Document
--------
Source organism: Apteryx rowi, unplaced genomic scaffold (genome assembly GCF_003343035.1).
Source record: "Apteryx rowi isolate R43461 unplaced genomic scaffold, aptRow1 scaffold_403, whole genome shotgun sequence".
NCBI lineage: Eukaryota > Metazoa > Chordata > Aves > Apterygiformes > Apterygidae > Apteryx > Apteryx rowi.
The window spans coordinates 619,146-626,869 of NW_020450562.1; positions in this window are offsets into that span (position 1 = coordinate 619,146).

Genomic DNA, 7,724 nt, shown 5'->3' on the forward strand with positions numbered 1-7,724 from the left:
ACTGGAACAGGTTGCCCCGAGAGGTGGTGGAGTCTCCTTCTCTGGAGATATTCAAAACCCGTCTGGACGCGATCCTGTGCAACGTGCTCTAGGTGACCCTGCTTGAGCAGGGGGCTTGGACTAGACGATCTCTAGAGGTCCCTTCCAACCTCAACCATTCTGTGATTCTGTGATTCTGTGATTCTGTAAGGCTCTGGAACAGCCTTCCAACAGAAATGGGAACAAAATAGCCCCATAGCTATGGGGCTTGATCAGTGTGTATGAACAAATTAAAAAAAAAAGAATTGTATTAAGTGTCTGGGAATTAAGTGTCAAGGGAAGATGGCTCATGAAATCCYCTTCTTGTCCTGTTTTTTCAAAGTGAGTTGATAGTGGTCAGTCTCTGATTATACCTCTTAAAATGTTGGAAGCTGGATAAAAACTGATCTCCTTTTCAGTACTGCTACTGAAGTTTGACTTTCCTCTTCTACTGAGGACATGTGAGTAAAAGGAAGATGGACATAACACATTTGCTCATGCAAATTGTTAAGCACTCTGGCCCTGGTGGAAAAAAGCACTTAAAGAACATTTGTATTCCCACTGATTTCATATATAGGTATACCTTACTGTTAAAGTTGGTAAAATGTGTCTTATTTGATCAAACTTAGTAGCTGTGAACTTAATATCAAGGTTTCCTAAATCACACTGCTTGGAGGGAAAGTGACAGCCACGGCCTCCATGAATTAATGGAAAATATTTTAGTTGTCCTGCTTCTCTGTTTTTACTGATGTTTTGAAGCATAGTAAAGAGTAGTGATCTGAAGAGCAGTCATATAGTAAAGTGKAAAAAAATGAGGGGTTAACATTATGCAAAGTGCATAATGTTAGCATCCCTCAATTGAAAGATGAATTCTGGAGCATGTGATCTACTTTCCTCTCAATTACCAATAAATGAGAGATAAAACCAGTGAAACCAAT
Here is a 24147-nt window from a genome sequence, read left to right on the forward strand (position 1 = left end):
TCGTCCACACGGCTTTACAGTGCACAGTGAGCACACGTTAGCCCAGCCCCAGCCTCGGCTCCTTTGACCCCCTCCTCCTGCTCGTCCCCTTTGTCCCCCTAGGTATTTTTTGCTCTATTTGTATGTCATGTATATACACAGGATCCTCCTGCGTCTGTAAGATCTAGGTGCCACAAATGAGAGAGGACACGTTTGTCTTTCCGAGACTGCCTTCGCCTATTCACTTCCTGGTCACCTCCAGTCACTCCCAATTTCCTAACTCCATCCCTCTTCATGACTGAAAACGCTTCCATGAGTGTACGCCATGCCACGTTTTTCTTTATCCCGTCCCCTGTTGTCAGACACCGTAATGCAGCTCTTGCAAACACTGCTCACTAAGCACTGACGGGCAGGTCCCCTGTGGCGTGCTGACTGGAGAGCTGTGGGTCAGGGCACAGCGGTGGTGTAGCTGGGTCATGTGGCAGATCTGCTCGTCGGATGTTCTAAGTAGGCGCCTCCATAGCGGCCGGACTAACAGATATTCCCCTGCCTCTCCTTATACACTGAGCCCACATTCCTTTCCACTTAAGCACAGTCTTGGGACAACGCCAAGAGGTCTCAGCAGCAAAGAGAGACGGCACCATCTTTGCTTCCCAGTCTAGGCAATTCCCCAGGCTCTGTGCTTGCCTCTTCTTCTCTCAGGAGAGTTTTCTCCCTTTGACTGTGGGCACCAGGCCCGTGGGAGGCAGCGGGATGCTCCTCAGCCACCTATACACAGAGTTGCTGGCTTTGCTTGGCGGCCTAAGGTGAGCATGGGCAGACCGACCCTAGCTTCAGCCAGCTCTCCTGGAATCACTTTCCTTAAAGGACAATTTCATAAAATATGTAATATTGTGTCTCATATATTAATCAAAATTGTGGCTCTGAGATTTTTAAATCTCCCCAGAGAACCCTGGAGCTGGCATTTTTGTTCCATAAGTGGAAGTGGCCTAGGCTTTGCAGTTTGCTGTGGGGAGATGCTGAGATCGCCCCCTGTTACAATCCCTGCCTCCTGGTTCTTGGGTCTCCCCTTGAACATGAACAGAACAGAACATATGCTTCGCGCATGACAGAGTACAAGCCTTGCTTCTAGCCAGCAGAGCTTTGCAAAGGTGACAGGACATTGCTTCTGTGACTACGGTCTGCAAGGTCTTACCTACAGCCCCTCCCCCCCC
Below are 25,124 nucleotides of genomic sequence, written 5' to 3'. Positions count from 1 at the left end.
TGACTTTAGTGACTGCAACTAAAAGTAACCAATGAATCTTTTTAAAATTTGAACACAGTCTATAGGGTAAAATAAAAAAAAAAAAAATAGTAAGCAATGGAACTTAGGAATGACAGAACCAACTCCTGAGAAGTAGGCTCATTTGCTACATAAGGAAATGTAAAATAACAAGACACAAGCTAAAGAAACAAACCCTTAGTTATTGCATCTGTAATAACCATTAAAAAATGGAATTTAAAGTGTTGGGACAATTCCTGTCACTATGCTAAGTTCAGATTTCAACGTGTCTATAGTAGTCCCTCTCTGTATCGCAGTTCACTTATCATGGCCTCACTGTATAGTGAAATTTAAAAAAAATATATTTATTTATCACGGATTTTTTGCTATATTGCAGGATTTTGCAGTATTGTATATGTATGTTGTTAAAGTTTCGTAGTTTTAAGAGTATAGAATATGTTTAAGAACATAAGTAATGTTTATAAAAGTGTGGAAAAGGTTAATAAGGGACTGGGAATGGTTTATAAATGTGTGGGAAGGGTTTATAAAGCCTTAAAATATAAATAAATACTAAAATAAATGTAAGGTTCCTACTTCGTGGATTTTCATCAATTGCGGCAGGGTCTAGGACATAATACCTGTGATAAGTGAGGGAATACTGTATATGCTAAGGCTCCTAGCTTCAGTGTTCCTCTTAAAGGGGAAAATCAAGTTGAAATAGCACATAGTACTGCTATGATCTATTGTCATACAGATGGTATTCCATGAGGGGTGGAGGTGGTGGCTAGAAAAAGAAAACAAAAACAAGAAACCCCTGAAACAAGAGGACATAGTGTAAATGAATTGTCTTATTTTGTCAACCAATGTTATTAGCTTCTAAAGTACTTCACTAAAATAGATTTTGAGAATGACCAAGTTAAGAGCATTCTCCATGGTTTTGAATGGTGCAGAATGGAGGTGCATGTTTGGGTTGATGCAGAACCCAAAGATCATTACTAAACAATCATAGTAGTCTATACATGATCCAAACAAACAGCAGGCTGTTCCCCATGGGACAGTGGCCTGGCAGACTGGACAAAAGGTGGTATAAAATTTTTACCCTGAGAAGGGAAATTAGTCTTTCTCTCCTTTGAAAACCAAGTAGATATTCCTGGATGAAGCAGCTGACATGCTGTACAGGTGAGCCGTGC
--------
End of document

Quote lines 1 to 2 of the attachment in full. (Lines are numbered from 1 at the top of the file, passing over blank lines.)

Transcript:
Source organism: Apteryx rowi, unplaced genomic scaffold (genome assembly GCF_003343035.1).
Source record: "Apteryx rowi isolate R43461 unplaced genomic scaffold, aptRow1 scaffold_403, whole genome shotgun sequence".